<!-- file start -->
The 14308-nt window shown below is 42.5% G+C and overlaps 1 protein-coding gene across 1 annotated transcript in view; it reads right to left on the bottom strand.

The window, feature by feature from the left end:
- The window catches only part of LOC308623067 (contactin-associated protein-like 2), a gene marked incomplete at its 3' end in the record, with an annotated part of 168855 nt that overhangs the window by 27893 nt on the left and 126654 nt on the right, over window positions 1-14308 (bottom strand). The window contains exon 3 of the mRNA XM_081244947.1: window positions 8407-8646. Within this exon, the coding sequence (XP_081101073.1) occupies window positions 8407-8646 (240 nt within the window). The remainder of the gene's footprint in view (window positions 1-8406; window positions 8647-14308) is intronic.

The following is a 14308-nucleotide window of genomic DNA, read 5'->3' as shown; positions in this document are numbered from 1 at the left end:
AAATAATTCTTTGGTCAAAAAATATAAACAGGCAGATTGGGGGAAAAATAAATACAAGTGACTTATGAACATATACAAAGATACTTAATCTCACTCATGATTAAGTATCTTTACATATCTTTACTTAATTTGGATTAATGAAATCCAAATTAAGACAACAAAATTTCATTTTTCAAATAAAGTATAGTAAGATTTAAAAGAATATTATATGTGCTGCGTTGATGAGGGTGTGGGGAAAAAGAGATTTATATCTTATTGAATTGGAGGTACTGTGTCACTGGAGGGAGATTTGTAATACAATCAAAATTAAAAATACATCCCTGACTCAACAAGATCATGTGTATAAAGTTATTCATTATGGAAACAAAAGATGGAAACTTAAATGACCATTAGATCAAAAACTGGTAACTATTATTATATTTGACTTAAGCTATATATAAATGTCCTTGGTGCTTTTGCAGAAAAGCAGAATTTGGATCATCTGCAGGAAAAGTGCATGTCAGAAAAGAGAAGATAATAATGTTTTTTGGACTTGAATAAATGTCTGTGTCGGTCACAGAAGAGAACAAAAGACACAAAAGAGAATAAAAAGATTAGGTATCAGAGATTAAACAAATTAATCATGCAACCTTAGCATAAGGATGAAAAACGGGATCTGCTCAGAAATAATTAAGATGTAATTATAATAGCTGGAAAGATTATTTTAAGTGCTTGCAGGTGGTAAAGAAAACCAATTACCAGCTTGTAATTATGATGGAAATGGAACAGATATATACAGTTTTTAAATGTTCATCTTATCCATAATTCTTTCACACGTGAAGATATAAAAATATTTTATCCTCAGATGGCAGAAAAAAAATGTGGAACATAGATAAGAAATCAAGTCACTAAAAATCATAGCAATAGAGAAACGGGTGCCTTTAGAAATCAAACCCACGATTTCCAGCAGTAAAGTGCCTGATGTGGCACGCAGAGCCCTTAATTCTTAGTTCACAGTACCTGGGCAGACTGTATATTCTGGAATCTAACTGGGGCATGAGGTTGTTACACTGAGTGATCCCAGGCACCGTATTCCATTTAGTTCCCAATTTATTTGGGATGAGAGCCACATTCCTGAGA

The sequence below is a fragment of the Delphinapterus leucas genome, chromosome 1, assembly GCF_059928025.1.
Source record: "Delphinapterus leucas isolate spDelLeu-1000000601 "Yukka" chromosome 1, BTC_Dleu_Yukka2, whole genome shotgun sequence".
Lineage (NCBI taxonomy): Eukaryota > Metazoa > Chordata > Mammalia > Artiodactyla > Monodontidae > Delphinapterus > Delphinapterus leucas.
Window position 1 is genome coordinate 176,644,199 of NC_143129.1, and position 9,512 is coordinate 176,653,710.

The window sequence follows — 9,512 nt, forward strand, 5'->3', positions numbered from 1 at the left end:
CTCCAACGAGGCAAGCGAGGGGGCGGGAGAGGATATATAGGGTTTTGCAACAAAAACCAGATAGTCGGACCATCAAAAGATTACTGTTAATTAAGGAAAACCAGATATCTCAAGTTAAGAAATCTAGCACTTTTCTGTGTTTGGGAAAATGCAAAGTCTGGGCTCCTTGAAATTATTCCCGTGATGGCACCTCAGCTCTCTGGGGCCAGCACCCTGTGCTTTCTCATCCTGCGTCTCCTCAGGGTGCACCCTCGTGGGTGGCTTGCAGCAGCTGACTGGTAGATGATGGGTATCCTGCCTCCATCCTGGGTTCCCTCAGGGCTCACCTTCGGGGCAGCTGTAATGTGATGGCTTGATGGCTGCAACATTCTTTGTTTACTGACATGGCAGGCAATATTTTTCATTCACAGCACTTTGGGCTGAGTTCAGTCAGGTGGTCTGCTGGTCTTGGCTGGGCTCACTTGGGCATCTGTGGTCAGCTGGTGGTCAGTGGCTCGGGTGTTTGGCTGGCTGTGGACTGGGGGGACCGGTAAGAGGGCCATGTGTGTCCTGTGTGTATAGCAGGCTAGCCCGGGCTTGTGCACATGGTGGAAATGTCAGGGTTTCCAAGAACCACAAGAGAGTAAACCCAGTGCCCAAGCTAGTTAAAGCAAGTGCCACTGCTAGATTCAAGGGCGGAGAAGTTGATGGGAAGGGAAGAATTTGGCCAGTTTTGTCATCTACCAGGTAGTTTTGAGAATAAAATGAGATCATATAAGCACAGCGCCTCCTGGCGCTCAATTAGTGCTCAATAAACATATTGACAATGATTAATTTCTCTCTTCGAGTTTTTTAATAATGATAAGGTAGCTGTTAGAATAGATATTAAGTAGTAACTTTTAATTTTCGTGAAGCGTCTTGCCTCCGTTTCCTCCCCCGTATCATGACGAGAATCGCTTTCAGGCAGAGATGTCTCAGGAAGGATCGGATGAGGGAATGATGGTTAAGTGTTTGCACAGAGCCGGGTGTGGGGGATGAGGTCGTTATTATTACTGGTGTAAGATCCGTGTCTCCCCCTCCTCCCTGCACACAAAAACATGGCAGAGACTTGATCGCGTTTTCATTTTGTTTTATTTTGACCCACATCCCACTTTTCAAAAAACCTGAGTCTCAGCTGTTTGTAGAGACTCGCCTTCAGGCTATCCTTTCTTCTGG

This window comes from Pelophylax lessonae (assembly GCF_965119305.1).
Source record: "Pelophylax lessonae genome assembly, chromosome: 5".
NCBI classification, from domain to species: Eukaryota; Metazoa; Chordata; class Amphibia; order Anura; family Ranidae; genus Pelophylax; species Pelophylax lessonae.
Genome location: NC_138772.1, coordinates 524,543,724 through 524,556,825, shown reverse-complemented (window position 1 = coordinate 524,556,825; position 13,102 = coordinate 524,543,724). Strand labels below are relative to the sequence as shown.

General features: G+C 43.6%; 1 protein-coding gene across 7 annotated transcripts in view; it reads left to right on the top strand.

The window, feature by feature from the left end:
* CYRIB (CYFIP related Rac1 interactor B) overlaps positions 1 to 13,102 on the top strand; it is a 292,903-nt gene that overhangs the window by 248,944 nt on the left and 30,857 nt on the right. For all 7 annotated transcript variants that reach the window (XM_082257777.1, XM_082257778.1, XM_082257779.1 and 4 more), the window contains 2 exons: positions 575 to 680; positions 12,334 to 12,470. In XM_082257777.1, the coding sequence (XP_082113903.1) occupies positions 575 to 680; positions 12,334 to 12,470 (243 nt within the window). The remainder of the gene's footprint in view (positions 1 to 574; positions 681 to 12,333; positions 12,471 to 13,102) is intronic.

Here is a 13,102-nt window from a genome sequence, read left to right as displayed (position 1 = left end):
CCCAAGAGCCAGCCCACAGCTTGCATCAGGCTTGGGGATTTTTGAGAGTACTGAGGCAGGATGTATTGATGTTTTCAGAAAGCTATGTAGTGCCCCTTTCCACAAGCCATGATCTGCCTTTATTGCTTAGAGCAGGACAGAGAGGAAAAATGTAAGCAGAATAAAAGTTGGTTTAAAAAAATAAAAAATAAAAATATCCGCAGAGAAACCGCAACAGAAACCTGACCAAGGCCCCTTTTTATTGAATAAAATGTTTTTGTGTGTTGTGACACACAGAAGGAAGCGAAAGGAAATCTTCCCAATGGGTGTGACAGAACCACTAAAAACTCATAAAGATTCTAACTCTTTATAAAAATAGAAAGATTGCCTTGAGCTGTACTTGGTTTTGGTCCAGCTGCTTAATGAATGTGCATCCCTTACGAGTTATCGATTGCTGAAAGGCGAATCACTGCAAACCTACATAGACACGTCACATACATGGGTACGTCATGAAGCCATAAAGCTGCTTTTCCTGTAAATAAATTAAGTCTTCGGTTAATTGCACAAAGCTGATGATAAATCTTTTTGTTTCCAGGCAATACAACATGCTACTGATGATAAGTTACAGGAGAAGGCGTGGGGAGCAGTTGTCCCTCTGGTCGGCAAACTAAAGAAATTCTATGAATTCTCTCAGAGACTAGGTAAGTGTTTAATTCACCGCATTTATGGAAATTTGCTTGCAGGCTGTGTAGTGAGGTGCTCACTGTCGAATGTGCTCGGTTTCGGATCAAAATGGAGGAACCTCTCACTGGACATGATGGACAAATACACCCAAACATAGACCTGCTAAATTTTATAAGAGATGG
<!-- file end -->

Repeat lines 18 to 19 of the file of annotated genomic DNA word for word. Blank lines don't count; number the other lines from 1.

* CYRIB (CYFIP related Rac1 interactor B) overlaps positions 1 to 13,102 on the top strand; it is a 292,903-nt gene that overhangs the window by 248,944 nt on the left and 30,857 nt on the right. For all 7 annotated transcript variants that reach the window (XM_082257777.1, XM_082257778.1, XM_082257779.1 and 4 more), the window contains 2 exons: positions 575 to 680; positions 12,334 to 12,470. In XM_082257777.1, the coding sequence (XP_082113903.1) occupies positions 575 to 680; positions 12,334 to 12,470 (243 nt within the window). The remainder of the gene's footprint in view (positions 1 to 574; positions 681 to 12,333; positions 12,471 to 13,102) is intronic.

Here is a 13,102-nt window from a genome sequence, read left to right as displayed (position 1 = left end):